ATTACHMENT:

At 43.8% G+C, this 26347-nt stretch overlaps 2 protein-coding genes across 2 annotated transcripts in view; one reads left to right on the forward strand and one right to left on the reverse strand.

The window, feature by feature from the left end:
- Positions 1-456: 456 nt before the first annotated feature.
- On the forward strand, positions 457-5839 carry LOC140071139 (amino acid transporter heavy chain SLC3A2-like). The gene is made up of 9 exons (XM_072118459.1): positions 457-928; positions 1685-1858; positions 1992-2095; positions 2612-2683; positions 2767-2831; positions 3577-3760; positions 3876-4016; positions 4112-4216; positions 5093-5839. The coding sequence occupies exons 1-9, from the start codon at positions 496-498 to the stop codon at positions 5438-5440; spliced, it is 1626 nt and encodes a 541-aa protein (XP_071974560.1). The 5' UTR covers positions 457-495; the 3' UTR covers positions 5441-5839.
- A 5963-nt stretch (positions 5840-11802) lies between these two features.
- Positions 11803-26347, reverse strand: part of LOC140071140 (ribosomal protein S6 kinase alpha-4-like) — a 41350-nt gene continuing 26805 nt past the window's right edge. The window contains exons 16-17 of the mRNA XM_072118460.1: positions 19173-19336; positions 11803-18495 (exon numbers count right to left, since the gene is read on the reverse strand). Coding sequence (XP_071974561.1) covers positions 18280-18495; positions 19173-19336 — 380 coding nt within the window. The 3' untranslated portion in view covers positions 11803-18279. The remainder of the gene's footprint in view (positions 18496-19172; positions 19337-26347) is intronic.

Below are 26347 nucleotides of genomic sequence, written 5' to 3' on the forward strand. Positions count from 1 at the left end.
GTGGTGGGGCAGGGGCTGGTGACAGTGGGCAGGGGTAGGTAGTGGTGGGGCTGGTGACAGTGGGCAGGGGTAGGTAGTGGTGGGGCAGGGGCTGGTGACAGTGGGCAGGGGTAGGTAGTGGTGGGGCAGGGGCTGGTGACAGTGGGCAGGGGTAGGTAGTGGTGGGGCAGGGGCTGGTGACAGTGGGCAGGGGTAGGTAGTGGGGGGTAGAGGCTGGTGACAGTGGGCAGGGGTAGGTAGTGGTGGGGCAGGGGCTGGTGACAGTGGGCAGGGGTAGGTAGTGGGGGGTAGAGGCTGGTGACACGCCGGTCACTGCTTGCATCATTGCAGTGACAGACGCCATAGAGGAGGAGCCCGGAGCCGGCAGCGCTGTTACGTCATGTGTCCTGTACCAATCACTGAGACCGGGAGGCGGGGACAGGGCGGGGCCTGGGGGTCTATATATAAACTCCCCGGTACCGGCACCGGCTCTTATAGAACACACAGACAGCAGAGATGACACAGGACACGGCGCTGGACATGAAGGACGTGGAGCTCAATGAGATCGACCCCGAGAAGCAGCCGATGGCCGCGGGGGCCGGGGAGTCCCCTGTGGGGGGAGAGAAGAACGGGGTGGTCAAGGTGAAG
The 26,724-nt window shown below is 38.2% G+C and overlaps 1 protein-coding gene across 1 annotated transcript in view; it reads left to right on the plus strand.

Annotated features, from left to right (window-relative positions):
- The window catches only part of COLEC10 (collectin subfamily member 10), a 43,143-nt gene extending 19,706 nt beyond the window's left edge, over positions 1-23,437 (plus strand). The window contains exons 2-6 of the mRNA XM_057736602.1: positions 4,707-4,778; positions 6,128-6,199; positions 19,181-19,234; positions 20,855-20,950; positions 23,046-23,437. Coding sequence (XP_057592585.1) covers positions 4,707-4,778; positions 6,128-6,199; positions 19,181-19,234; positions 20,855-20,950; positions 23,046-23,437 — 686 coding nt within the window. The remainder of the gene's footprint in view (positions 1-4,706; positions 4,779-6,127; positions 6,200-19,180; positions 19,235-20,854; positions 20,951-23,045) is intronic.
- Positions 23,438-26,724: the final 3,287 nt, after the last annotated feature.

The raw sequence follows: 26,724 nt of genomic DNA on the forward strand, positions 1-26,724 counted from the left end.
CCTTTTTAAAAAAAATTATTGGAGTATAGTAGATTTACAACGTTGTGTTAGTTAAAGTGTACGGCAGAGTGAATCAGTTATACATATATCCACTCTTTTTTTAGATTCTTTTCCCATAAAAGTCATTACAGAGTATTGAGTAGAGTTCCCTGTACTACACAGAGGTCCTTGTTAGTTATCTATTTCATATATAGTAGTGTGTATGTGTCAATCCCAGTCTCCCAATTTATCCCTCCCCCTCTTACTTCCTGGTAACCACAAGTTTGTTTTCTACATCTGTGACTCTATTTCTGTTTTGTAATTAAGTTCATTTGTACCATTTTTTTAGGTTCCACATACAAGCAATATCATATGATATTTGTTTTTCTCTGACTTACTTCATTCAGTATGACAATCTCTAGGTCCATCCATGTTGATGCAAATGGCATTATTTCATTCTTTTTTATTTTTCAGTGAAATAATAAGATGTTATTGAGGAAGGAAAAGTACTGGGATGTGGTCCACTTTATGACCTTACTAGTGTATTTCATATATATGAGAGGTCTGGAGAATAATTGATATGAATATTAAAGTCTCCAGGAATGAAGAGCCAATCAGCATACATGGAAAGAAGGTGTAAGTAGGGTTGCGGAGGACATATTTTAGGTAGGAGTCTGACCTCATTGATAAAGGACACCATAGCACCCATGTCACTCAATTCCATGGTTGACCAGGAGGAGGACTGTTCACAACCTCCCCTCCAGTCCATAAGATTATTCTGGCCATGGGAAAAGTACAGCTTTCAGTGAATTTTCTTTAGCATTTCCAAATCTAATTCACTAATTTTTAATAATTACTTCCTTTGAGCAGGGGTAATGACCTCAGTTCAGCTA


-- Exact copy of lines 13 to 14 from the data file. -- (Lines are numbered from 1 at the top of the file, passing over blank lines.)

The raw sequence follows: 26,724 nt of genomic DNA on the forward strand, positions 1-26,724 counted from the left end.
CCTTTTTAAAAAAAATTATTGGAGTATAGTAGATTTACAACGTTGTGTTAGTTAAAGTGTACGGCAGAGTGAATCAGTTATACATATATCCACTCTTTTTTTAGATTCTTTTCCCATAAAAGTCATTACAGAGTATTGAGTAGAGTTCCCTGTACTACACAGAGGTCCTTGTTAGTTATCTATTTCATATATAGTAGTGTGTATGTGTCAATCCCAGTCTCCCAATTTATCCCTCCCCCTCTTACTTCCTGGTAACCACAAGTTTGTTTTCTACATCTGTGACTCTATTTCTGTTTTGTAATTAAGTTCATTTGTACCATTTTTTTAGGTTCCACATACAAGCAATATCATATGATATTTGTTTTTCTCTGACTTACTTCATTCAGTATGACAATCTCTAGGTCCATCCATGTTGATGCAAATGGCATTATTTCATTCTTTTTTATTTTTCAGTGAAATAATAAGATGTTATTGAGGAAGGAAAAGTACTGGGATGTGGTCCACTTTATGACCTTACTAGTGTATTTCATATATATGAGAGGTCTGGAGAATAATTGATATGAATATTAAAGTCTCCAGGAATGAAGAGCCAATCAGCATACATGGAAAGAAGGTGTAAGTAGGGTTGCGGAGGACATATTTTAGGTAGGAGTCTGACCTCATTGATAAAGGACACCATAGCACCCATGTCACTCAATTCCATGGTTGACCAGGAGGAGGACTGTTCACAACCTCCCCTCCAGTCCATAAGATTATTCTGGCCATGGGAAAAGTACAGCTTTCAGTGAATTTTCTTTAGCATTTCCAAATCTAATTCACTAATTTTTAATAATTACTTCCTTTGAGCAGGGGTAATGACCTCAGTTCAGCTA